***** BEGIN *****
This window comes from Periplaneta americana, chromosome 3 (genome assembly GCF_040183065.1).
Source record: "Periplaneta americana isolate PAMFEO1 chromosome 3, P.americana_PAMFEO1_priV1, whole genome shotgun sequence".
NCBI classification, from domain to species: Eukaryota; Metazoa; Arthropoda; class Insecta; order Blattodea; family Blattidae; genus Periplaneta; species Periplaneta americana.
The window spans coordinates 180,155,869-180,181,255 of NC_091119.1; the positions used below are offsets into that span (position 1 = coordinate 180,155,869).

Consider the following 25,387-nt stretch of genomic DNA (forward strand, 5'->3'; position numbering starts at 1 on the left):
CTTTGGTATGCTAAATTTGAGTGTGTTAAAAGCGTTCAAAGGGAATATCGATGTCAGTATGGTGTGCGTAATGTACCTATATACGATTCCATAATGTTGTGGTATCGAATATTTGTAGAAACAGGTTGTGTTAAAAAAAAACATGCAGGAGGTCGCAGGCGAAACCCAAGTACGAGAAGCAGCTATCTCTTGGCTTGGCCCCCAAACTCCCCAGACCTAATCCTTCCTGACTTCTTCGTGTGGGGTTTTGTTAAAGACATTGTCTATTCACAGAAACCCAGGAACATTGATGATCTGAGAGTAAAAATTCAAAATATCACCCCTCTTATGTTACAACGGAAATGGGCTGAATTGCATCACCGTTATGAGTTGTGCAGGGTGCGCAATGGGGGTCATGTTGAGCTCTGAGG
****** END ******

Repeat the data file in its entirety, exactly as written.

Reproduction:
This window comes from Periplaneta americana, chromosome 3 (genome assembly GCF_040183065.1).
Source record: "Periplaneta americana isolate PAMFEO1 chromosome 3, P.americana_PAMFEO1_priV1, whole genome shotgun sequence".
NCBI classification, from domain to species: Eukaryota; Metazoa; Arthropoda; class Insecta; order Blattodea; family Blattidae; genus Periplaneta; species Periplaneta americana.
The window spans coordinates 180,155,869-180,181,255 of NC_091119.1; the positions used below are offsets into that span (position 1 = coordinate 180,155,869).

Consider the following 25,387-nt stretch of genomic DNA (forward strand, 5'->3'; position numbering starts at 1 on the left):
CTTTGGTATGCTAAATTTGAGTGTGTTAAAAGCGTTCAAAGGGAATATCGATGTCAGTATGGTGTGCGTAATGTACCTATATACGATTCCATAATGTTGTGGTATCGAATATTTGTAGAAACAGGTTGTGTTAAAAAAAAACATGCAGGAGGTCGCAGGCGAAACCCAAGTACGAGAAGCAGCTATCTCTTGGCTTGGCCCCCAAACTCCCCAGACCTAATCCTTCCTGACTTCTTCGTGTGGGGTTTTGTTAAAGACATTGTCTATTCACAGAAACCCAGGAACATTGATGATCTGAGAGTAAAAATTCAAAATATCACCCCTCTTATGTTACAACGGAAATGGGCTGAATTGCATCACCGTTATGAGTTGTGCAGGGTGCGCAATGGGGGTCATGTTGAGCTCTGAGG